"This is the first mode which actually has redundancy. RAID-1 can be used on two or more disks with zero or more spare-disks. This mode maintains an exact mirror of the information on one disk on the other disk(s). Of Course, the disks must be of equal size. If one disk is larger than another, your RAID device will be the size of the smallest disk.
If up to N-1 disks are removed (or crashes), all data are still intact. If there are spare disks available, and if the system (eg. SCSI drivers or IDE chipset etc.) survived the crash, reconstruction of the mirror will immediately begin on one of the spare disks, after detection of the drive fault.
Write performance is often worse than on a single device, because identical copies of the data written must be sent to every disk in the array. With large RAID-1 arrays this can be a real problem, as you may saturate the PCI bus with these extra copies. This is in fact one of the very few places where Hardware RAID solutions can have an edge over Software solutions - if you use a hardware RAID card, the extra write copies of the data will not have to go over the PCI bus, since it is the RAID controller that will generate the extra copy. Read performance is good, especially if you have multiple readers or seek-intensive workloads. The RAID code employs a rather good read-balancing algorithm, that will simply let the disk whose heads are closest to the wanted disk position perform the read operation. Since seek operations are relatively expensive on modern disks (a seek time of 6 ms equals a read of 123 kB at 20 MB/sec), picking the disk that will have the shortest seek time does actually give a noticeable performance improvement."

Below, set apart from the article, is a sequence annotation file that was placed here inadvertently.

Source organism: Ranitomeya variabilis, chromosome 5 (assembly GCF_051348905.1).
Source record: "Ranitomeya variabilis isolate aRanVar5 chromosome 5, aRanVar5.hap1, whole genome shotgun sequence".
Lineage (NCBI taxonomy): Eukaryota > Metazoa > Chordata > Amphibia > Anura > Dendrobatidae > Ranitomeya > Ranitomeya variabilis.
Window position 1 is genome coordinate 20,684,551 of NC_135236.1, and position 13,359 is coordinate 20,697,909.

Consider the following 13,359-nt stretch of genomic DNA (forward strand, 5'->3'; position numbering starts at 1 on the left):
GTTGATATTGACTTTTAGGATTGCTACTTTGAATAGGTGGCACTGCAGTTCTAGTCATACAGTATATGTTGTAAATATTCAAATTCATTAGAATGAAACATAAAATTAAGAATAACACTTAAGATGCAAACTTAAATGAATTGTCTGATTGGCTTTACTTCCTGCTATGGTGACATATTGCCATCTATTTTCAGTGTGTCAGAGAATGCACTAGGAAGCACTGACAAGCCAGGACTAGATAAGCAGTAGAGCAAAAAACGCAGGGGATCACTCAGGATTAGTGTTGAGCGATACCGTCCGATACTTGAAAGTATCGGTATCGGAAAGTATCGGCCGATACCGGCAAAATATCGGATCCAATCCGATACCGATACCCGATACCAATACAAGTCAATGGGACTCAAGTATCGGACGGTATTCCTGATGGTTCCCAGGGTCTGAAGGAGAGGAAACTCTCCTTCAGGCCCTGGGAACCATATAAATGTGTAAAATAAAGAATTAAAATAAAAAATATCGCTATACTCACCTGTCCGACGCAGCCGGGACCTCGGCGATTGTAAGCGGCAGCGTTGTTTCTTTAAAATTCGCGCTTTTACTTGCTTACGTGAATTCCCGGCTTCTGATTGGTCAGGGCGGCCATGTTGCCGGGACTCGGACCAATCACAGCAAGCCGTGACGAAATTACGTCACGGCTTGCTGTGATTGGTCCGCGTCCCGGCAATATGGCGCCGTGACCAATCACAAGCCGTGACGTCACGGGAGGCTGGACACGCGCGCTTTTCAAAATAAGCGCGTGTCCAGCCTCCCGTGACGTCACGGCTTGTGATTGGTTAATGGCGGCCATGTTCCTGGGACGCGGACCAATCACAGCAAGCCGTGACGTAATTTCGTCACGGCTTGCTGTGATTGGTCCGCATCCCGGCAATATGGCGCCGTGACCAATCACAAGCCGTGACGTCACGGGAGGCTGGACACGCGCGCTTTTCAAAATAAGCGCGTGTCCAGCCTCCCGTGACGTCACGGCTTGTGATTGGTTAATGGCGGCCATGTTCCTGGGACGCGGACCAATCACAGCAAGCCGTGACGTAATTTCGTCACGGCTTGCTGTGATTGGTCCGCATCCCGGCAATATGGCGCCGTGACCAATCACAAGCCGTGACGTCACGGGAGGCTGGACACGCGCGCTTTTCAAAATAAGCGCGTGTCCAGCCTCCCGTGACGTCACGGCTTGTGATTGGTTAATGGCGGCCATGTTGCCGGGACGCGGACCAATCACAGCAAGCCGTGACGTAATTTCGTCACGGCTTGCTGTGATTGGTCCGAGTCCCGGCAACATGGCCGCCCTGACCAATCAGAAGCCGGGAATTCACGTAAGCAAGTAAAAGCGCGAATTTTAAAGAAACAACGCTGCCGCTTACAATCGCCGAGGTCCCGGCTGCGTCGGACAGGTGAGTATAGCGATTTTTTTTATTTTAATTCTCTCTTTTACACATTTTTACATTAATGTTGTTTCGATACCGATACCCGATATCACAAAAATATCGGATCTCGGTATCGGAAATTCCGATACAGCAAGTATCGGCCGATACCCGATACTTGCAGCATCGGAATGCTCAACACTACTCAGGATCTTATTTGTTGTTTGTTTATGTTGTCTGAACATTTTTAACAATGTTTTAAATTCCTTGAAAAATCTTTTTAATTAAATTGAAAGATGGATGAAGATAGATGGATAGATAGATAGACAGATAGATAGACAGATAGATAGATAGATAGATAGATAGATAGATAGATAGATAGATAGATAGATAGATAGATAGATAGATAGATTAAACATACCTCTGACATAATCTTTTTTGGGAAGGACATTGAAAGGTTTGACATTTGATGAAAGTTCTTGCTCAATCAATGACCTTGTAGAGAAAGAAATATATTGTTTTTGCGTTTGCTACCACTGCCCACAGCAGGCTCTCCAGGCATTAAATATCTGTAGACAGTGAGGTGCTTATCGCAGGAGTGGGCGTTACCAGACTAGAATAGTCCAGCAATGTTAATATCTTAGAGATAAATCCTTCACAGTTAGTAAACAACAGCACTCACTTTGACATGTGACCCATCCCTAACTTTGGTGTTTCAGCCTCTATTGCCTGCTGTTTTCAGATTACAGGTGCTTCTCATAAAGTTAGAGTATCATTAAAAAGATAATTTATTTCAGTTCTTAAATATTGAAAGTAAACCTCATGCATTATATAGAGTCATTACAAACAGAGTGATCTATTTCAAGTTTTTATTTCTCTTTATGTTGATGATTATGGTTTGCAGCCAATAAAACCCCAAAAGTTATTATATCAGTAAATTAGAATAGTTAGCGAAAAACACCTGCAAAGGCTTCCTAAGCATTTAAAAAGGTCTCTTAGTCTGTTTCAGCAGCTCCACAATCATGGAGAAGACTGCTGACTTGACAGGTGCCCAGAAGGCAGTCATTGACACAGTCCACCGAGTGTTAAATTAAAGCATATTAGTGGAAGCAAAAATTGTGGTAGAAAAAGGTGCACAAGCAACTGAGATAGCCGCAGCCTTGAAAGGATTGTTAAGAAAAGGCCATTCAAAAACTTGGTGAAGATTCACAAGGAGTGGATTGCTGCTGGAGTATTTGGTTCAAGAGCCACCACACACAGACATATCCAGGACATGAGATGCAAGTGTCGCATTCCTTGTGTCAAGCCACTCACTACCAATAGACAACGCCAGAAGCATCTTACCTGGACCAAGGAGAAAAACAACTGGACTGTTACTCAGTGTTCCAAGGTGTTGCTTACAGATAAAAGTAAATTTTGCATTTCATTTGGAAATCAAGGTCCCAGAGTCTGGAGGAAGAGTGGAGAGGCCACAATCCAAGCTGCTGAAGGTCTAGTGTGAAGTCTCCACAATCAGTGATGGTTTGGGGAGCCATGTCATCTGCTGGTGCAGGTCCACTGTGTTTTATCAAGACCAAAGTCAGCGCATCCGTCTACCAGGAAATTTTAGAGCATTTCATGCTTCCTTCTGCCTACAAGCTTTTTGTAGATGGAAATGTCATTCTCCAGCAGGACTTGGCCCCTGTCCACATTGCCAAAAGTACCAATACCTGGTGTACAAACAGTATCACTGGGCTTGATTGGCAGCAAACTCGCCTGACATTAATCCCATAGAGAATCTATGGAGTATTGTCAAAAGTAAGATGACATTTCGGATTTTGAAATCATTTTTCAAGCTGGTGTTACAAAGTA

It's not that I necessarily wanted RAID, just something I wanted some input about. My main concern with the setup was, as mentioned above, the size differences in the drives (80GB vs. 160GB). So it sounds like it would just be best to not have a RAID environment and instead use the disc space 'as-is'.
When the second drive is installed, should it be set as slave? Then I guess I could use a command like dd to copy the 80GB drive to the 160GB drive and then make it the master?
I moved my files to a new, larger, and faster hard disk a few months ago, so I can feel your pain.
You should be able to do what you suggest, but I'd probably do something more like:
1. Transfer all relevant files as coherently as possible to your new hard disk. However, you will run into a problem with mounting your new drive transferring your data (i.e., while still running from the original drive) because you can't mount identically named mount points simultaneously. You might find this process easier (but you've got to be very vigilant because you end up with two drives that look identical from a file structure point of view) if you do this off a live CD such as Knoppix. That way you can mount and unmount drives at will and still have a working environment.
2. Make a change to /etc/lilo.conf or /boot/grub/menu.lst ON YOUR ORIGINAL DISK, as appropriate, that allows you to boot to one or the other partition/disk. This way you can try out the new drive, but still be able to return to the original if your configuration is wrong.
3. Make certain (i.e., actually do this) you know how to boot to your original partition/disk using a rescue floppy or CD-ROM.